Surface and Gradiometer Coils near a Conducting Body: The Lift-Off Effect

B. H. Suits, A. N. Garroway, and J. B. Miller
The use of surface coils in magnetic resonance is widespread. Examples include MRI, detection of subsurface aquifers by NMR, and, more recently, landmine detection by nuclear quarupole resonance. In many of these cases a finite-sized sample to be examined is contained within a larger medium that is a poor electrical conductor, and eddy currents induced by the RF fields provide a loss mechanism that reduces the effective quality factor, Q, of the transmitter and receiver coils. Here the losses induced in a circular surface coil (a horizontal loop antenna) separated a distance from a dissipative medium are calculated and compared to measurements. It is shown that often the overall efficiency of the coil for magnetic resonance can be improved by displacing the coil away from the conducting medium a prescribed "lift-off" distance. The use of a gradiometer as a surface coil is also examined, and it is shown by theory and experiment that in certain circumstances such a gradiometer can be more efficient than a conventional surface coil for inspection of conducting media.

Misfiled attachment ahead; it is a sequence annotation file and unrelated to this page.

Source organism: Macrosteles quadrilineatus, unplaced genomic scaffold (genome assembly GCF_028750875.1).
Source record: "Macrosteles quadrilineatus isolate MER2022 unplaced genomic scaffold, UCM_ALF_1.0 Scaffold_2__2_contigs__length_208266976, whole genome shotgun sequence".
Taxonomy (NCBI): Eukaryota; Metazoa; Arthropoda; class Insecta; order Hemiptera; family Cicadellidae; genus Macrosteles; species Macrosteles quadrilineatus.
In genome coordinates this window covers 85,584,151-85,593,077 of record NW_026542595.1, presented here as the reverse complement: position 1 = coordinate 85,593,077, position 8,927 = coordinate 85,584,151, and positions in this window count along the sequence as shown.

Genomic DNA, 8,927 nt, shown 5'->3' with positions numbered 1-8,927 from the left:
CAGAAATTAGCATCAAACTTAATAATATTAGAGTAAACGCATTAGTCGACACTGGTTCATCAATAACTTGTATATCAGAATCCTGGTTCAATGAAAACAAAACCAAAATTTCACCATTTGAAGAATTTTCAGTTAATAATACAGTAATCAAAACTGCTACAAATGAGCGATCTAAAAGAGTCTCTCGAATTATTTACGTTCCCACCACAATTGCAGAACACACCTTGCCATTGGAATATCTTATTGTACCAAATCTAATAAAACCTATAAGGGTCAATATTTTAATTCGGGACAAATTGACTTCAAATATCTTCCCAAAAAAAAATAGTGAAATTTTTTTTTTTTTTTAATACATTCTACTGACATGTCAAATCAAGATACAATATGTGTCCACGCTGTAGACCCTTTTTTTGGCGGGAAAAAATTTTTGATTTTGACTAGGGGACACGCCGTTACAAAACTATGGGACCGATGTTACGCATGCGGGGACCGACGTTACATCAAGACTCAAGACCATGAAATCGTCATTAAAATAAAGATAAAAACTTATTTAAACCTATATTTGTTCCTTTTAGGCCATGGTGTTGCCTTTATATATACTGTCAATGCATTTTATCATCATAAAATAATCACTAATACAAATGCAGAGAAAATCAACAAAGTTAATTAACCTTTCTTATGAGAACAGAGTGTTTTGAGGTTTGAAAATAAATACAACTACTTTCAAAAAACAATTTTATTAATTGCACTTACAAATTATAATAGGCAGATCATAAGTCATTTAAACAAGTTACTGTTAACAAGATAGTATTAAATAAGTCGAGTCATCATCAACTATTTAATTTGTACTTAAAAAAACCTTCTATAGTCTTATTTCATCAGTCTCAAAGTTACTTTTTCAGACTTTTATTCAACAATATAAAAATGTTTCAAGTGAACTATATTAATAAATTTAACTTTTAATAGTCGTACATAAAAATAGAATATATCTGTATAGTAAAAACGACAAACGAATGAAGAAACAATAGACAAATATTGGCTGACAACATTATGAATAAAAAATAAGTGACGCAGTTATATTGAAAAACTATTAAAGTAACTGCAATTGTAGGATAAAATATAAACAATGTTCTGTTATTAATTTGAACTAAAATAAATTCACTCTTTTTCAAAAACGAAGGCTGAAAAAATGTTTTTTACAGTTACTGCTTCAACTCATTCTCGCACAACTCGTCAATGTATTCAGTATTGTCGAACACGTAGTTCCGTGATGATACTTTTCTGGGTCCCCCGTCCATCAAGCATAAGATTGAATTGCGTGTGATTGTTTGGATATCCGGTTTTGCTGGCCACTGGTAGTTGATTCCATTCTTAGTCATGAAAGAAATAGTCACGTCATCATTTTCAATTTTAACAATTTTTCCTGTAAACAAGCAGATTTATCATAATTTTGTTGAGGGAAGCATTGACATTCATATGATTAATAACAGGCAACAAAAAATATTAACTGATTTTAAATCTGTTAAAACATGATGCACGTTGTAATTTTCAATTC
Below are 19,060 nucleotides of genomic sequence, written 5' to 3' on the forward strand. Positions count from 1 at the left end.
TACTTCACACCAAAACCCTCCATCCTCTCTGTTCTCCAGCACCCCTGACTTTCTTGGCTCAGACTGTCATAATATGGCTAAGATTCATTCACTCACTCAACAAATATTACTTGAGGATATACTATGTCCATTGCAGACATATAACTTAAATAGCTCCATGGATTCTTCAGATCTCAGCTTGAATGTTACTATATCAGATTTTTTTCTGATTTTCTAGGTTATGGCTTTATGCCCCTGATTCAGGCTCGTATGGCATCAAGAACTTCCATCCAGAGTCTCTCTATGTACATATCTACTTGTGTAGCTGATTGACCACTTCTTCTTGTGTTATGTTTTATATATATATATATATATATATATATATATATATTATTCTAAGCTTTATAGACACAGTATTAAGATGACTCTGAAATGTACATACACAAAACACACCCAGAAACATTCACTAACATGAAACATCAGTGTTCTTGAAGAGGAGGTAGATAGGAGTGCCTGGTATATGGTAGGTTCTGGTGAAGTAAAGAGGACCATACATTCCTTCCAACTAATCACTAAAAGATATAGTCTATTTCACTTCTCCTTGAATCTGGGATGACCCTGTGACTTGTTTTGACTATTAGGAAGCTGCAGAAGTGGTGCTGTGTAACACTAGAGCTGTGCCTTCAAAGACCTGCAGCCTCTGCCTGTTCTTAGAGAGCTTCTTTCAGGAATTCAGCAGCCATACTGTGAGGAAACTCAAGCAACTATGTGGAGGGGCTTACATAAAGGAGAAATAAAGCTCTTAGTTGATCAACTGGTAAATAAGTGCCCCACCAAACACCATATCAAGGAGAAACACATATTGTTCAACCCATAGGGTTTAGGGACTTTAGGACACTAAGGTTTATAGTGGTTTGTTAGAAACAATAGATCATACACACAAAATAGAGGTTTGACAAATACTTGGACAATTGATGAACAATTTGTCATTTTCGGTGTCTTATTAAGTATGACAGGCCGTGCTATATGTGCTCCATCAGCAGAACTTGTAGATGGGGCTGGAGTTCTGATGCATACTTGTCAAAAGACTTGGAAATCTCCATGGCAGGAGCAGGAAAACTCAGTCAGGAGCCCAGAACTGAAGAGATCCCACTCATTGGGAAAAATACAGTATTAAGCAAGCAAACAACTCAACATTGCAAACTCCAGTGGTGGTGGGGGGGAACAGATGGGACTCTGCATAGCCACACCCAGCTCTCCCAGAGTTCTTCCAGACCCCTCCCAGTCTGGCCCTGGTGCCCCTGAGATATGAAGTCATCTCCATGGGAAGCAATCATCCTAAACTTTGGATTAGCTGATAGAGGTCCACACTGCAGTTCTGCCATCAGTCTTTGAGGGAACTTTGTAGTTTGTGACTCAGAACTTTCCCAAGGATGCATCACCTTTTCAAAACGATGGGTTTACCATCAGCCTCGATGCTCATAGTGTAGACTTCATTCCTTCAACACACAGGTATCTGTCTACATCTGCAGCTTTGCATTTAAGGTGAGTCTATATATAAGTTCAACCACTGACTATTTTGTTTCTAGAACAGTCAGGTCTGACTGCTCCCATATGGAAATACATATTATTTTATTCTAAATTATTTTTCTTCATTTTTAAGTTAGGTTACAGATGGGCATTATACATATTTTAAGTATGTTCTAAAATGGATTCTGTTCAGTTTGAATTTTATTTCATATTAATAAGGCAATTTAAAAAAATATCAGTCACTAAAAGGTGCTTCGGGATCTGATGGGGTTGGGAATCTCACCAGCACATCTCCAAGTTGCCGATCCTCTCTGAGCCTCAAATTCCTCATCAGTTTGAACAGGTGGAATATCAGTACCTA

Journal of Magnetic Resonance 135, 373-379 (1998).

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